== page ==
BETHESDA, Maryland—The US Food and Drug Administration is often depicted as an obstructionist bureaucracy that inhibits the development of life-saving cancer drugs. But according to an FDA insider, the real story on drug approval has remained untold.
The agency’s drug approval process is working as intended, greenlighting a steadily increasing number of safe and effective new cancer therapies, said Richard Pazdur, MD, director of FDA’s Office of Oncology Drug Products.
“The public doesn’t hear the real story of drug approval. The press tends to focus on products we take to the Oncologic Drugs Advisory Committee, which are often problematic,” Dr. Pazdur said at a 2008 workshop, “Accelerating Anticancer Agent Development and Validation.”
“Oncology is a very active area,” Dr. Pazdur added. He noted that Investigational New Drug (IND) applications have gone up dramatically, rising from 925 in fiscal year 2003 to more than 1,400 in FY 2008.
Moreover, he said, “industry requests for critical development milestone meetings for products well past the initial IND phase have increased by 245% since 2003.This figure is almost double that of the next highest therapeutic class, endocrinology.”
This level of activity in INDs ultimately translates into applications (New Drug Applications and Biologic License Applications) handled by Dr. Pazdur’s team, which consists of 120 physicians, scientists, and regulatory experts with special training in oncology, hematology, radiology, internal medicine, pharmacology, toxicology, regulatory review, and clinical pharmacology.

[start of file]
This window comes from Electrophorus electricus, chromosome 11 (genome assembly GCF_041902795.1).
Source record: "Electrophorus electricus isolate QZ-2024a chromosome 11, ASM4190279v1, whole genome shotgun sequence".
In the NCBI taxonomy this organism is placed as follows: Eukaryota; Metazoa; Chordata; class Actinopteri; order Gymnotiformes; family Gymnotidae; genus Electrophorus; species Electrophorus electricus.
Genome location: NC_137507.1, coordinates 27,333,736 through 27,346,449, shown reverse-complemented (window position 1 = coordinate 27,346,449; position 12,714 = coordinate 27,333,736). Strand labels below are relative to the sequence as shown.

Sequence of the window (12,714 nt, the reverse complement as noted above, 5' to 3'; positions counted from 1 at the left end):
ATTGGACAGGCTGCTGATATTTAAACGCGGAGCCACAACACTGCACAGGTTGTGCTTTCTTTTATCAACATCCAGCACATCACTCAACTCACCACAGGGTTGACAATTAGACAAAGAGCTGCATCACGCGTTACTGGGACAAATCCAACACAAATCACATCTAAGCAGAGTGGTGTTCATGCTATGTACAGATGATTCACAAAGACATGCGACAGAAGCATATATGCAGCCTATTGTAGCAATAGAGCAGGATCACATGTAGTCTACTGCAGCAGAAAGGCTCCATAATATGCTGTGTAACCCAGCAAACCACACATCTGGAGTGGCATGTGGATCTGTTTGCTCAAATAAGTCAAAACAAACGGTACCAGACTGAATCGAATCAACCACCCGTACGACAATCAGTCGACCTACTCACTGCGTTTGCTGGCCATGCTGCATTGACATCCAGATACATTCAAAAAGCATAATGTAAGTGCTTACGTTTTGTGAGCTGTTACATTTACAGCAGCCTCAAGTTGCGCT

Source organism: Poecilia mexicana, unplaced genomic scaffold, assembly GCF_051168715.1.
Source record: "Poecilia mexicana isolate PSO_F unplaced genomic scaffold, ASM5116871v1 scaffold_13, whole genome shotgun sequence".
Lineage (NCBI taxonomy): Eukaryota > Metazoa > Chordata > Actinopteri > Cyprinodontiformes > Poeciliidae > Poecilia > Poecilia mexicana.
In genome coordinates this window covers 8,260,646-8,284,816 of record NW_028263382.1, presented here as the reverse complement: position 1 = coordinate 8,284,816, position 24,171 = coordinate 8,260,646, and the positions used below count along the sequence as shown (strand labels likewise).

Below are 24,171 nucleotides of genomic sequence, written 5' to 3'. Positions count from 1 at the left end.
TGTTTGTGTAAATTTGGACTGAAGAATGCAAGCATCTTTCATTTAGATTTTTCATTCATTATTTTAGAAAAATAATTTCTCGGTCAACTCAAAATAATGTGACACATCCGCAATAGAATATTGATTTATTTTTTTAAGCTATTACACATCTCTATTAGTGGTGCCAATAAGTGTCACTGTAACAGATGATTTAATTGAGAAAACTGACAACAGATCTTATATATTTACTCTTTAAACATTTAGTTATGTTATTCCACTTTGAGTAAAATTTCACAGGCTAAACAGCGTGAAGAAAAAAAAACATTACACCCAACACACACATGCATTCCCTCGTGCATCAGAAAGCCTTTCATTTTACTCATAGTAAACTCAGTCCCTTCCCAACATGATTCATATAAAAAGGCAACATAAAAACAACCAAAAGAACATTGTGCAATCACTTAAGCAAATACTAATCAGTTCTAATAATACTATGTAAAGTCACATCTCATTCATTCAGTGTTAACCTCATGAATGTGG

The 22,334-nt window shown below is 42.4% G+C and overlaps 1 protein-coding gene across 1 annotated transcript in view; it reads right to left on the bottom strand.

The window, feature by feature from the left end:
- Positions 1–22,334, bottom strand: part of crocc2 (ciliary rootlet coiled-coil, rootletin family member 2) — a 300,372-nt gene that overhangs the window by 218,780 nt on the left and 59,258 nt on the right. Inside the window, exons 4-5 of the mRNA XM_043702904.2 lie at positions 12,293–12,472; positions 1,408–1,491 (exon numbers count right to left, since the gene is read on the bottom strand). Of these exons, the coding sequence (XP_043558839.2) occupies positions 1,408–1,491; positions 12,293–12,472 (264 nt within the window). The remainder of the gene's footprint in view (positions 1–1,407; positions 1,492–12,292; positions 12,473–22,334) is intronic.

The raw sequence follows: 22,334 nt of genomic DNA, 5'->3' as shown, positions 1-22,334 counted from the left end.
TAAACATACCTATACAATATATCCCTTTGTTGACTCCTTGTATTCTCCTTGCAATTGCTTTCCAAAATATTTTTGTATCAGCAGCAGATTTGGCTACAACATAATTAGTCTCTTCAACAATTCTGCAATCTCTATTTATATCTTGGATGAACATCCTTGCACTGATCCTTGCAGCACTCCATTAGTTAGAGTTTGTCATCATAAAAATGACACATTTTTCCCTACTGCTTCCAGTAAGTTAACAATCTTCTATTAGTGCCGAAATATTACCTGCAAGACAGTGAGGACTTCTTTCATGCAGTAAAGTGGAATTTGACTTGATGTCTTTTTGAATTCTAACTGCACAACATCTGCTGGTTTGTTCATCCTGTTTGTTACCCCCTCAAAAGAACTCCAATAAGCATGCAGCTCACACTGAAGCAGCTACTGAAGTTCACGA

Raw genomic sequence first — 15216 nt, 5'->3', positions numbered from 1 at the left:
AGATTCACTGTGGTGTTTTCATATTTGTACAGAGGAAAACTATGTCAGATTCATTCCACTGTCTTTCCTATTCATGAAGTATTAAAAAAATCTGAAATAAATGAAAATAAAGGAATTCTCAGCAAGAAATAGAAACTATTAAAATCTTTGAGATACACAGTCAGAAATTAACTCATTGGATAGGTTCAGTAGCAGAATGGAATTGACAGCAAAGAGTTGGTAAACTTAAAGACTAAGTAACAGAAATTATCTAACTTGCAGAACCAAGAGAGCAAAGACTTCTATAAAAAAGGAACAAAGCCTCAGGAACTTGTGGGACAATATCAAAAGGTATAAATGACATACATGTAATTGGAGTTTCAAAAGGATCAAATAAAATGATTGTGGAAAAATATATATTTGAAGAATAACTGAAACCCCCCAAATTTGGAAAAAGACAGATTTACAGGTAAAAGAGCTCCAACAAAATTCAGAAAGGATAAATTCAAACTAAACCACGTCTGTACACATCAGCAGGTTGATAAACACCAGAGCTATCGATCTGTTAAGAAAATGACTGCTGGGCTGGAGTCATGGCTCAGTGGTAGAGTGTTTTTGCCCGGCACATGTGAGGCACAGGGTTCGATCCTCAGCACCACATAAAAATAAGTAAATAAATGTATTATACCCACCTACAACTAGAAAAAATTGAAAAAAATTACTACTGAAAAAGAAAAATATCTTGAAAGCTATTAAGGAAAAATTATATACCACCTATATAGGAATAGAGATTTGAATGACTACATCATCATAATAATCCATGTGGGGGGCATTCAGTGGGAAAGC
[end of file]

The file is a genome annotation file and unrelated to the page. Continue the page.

Since its establishment in 2005, the Office of Oncology Drug Products has okayed 53 new indications, for an 88% approval rate. “Of the 53 approvals, 18 were new molecular entities; 35 were supplemental indications,” Dr. Pazdur said. In the same time period, he noted, 5 drugs were not approved and 2 were withdrawn prior to a regulatory decision.
Critics have accused FDA of slowing drug approvals by its reluctance to accept surrogate endpoints of benefit other than overall survival. Dr. Pazdur stressed, however, that in recent years his office “has been increasingly willing to approve cancer drugs based on metrics of delay in disease progression.”
Although delay in disease progression is usually considered a poor surrogate for clinical benefit, the oncology drug agency has begun to recognize its benefit, especially with the arrival of new targeted therapies.
In fact, the most frequently employed endpoint for approval of oncologic drugs (from July 2005 to December 2007) was response rate (17 indications), followed by progression-free survival or time to progression (12), overall survival (10), and disease-free survival (5), he said. “We also used several novel endpoints, including reduction in hepatic iron and depletion of key enzymes,” Dr. Pazdur said.
Four of the five drugs that did not gain approval failed to achieve the primary endpoint of the pivotal regulatory trial. “An additional problem is the failure of sponsors to incorporate the agency’s advice on acceptable endpoints,” he said.
Responding to claims that the agency is granting a decreasing number of accelerated approvals, Dr. Pazdur explained that some of the endpoints previously used for accelerated approval are now considered as part of the regular approval process.
Changing the treatment landscape
Based on his office’s approval history, oncologists have even more treatment choices in relatively rare cancers, including new agents for relapsed/refractory pediatric Ph+ ALL, cutaneous T-cell lymphoma, and mantle cell lymphoma, Dr. Pazdur said.
“Behind the approval numbers are stories of changing paradigms of disease treatment,” he said. “For example, in multiple myeloma, renal cell carcinoma, and chronic myelogenous leukemia, multiple drugs have been approved over the last several years. These drugs have changed the treatment landscape for these diseases.”